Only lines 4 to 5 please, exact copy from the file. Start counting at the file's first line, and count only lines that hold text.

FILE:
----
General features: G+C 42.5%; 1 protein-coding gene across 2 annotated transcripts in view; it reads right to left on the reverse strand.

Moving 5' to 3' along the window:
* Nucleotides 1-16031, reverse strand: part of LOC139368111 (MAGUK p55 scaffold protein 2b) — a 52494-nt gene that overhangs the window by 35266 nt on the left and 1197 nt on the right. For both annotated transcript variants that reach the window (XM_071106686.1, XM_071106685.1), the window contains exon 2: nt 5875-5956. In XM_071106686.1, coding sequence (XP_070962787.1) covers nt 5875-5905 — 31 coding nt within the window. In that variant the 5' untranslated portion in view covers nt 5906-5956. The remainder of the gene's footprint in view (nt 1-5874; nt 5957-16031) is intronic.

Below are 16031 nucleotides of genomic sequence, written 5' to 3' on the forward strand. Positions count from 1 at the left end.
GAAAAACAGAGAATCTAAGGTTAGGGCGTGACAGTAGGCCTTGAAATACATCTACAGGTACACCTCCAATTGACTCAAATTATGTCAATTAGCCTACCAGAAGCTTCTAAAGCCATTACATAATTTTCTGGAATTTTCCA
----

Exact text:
Below are 16031 nucleotides of genomic sequence, written 5' to 3' on the forward strand. Positions count from 1 at the left end.
GAAAAACAGAGAATCTAAGGTTAGGGCGTGACAGTAGGCCTTGAAATACATCTACAGGTACACCTCCAATTGACTCAAATTATGTCAATTAGCCTACCAGAAGCTTCTAAAGCCATTACATAATTTTCTGGAATTTTCCA